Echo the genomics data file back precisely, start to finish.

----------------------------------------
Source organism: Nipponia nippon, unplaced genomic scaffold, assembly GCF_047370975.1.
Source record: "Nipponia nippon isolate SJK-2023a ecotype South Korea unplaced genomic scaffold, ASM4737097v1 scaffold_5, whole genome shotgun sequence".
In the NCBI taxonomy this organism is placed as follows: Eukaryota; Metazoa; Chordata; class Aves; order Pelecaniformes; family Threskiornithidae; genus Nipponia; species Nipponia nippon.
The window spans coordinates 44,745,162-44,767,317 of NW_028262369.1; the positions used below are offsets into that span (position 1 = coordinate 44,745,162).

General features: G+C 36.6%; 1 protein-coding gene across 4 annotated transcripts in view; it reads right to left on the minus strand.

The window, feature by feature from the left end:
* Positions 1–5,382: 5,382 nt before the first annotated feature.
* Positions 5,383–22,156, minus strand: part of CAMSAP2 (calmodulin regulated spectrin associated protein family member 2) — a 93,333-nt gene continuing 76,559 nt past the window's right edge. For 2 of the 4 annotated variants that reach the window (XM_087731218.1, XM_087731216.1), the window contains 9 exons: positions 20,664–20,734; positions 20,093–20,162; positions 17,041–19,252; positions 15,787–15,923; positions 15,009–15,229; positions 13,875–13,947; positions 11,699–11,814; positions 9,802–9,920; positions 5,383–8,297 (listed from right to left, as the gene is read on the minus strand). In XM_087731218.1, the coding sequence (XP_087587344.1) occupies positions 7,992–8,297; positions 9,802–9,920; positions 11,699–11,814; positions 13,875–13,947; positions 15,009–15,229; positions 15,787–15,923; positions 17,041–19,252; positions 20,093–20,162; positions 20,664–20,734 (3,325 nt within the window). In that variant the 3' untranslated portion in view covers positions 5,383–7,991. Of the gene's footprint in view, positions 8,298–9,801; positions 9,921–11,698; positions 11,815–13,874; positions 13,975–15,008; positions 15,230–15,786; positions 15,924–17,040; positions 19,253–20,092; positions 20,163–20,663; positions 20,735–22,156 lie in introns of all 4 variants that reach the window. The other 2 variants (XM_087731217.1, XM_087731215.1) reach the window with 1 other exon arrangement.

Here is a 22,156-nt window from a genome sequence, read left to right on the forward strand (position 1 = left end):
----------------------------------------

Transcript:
Source organism: Nipponia nippon, unplaced genomic scaffold, assembly GCF_047370975.1.
Source record: "Nipponia nippon isolate SJK-2023a ecotype South Korea unplaced genomic scaffold, ASM4737097v1 scaffold_5, whole genome shotgun sequence".
In the NCBI taxonomy this organism is placed as follows: Eukaryota; Metazoa; Chordata; class Aves; order Pelecaniformes; family Threskiornithidae; genus Nipponia; species Nipponia nippon.
The window spans coordinates 44,745,162-44,767,317 of NW_028262369.1; the positions used below are offsets into that span (position 1 = coordinate 44,745,162).

General features: G+C 36.6%; 1 protein-coding gene across 4 annotated transcripts in view; it reads right to left on the minus strand.

The window, feature by feature from the left end:
* Positions 1–5,382: 5,382 nt before the first annotated feature.
* Positions 5,383–22,156, minus strand: part of CAMSAP2 (calmodulin regulated spectrin associated protein family member 2) — a 93,333-nt gene continuing 76,559 nt past the window's right edge. For 2 of the 4 annotated variants that reach the window (XM_087731218.1, XM_087731216.1), the window contains 9 exons: positions 20,664–20,734; positions 20,093–20,162; positions 17,041–19,252; positions 15,787–15,923; positions 15,009–15,229; positions 13,875–13,947; positions 11,699–11,814; positions 9,802–9,920; positions 5,383–8,297 (listed from right to left, as the gene is read on the minus strand). In XM_087731218.1, the coding sequence (XP_087587344.1) occupies positions 7,992–8,297; positions 9,802–9,920; positions 11,699–11,814; positions 13,875–13,947; positions 15,009–15,229; positions 15,787–15,923; positions 17,041–19,252; positions 20,093–20,162; positions 20,664–20,734 (3,325 nt within the window). In that variant the 3' untranslated portion in view covers positions 5,383–7,991. Of the gene's footprint in view, positions 8,298–9,801; positions 9,921–11,698; positions 11,815–13,874; positions 13,975–15,008; positions 15,230–15,786; positions 15,924–17,040; positions 19,253–20,092; positions 20,163–20,663; positions 20,735–22,156 lie in introns of all 4 variants that reach the window. The other 2 variants (XM_087731217.1, XM_087731215.1) reach the window with 1 other exon arrangement.

Here is a 22,156-nt window from a genome sequence, read left to right on the forward strand (position 1 = left end):